Reflection on the Readings

Juan de Flandes
Netherlands, 1447 – Palencia (Spain), 1514

A very intriguing painting that I’ve come across – certainly one of the more memorable ones – depicts the apostles standing around a large rock that has two very clear footprints imbedded in its surface. The disciples are gathered at the bottom of the frame with their heads tilted upwards looking up towards the sky with their mouths open. But all you see of Jesus are his feet dangling as he disappears at the top edge of the picture. Even though you can’t see anything above the knees, you know it’s Jesus because of the wounds on his feet. The Lord is being “lifted up” into heaven while the apostles look on. That’s what’s being described in our 1st reading from Acts and that’s what’s happening in our Gospel – Jesus is ascending to heaven.

In the painting, the apostles, for obvious reasons, are fixated on the heels of Jesus. In Matthew’s retelling of the scene, angels tell the earth bound followers of Jesus something we could all take to heart, too: “Why are you standing looking up at the sky?”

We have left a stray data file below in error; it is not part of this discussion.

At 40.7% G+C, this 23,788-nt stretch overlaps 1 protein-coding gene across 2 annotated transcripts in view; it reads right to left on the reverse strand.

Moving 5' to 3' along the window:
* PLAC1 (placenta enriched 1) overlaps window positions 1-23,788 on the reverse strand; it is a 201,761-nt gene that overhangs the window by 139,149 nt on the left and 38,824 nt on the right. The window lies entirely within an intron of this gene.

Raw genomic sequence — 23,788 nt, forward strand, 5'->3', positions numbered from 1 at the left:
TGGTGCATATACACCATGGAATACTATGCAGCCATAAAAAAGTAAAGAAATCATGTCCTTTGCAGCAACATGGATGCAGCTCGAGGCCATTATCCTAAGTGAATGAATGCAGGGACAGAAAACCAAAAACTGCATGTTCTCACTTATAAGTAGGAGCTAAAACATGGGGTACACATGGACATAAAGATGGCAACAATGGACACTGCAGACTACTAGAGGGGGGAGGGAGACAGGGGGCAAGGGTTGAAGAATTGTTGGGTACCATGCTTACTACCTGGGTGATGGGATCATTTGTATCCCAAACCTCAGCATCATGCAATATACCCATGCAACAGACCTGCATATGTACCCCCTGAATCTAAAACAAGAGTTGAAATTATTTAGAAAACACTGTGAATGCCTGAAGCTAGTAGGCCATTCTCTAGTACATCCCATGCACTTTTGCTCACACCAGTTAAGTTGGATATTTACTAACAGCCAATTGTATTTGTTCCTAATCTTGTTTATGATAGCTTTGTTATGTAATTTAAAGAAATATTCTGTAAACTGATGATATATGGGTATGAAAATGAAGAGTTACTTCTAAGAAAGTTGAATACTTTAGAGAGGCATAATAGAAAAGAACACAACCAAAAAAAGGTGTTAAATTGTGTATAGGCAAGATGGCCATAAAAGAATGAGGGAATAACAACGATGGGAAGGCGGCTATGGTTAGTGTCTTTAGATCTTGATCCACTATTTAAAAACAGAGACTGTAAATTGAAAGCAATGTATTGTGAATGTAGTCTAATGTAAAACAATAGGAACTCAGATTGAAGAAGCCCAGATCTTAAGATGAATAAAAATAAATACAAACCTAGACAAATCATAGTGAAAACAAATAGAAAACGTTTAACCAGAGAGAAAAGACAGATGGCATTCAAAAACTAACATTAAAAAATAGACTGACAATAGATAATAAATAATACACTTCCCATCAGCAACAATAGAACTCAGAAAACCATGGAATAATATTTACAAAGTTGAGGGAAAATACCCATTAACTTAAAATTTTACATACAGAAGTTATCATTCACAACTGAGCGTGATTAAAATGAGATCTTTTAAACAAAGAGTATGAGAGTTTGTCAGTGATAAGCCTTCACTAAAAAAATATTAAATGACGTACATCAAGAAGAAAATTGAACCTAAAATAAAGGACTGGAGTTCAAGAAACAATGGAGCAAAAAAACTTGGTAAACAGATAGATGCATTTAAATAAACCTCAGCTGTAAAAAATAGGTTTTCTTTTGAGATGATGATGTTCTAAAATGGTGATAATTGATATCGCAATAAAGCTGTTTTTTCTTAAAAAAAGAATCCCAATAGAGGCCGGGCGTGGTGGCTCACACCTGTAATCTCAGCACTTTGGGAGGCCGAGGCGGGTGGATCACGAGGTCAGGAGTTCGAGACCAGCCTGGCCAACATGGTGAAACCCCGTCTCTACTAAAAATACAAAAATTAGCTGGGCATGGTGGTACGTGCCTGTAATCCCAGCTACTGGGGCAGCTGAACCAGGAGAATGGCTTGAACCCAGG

This is an interesting question when we really think about it…I mean, if you had just seen Jesus ascend into heaven, you’d probably stand there with your mouth open, staring into the sky. But here’s what the angels are getting at; here’s what they want us to remember:

Although the Ascension is a spectacular event from the perspective of those on the ground, a relationship with Jesus enables us to be lifted up in dignity and purpose as we follow His ways by the power of the Holy Spirit.

“Don’t look up!” the angels say. Look out! Look within! Don’t get
caught up in what is already passed but see what’s happening right
now! Friends, because Jesus ascended into heaven, He is now able –
through the power of the Holy Spirit – to be a part of every decision you
make, in each word and action, in your relationships, in the choices you
make to love, to be compassionate, to forgive!

Quote of the Week

The soul is in God and God is in the soul. God is closer to us than water is to a fish.

Saint Catherine of Siena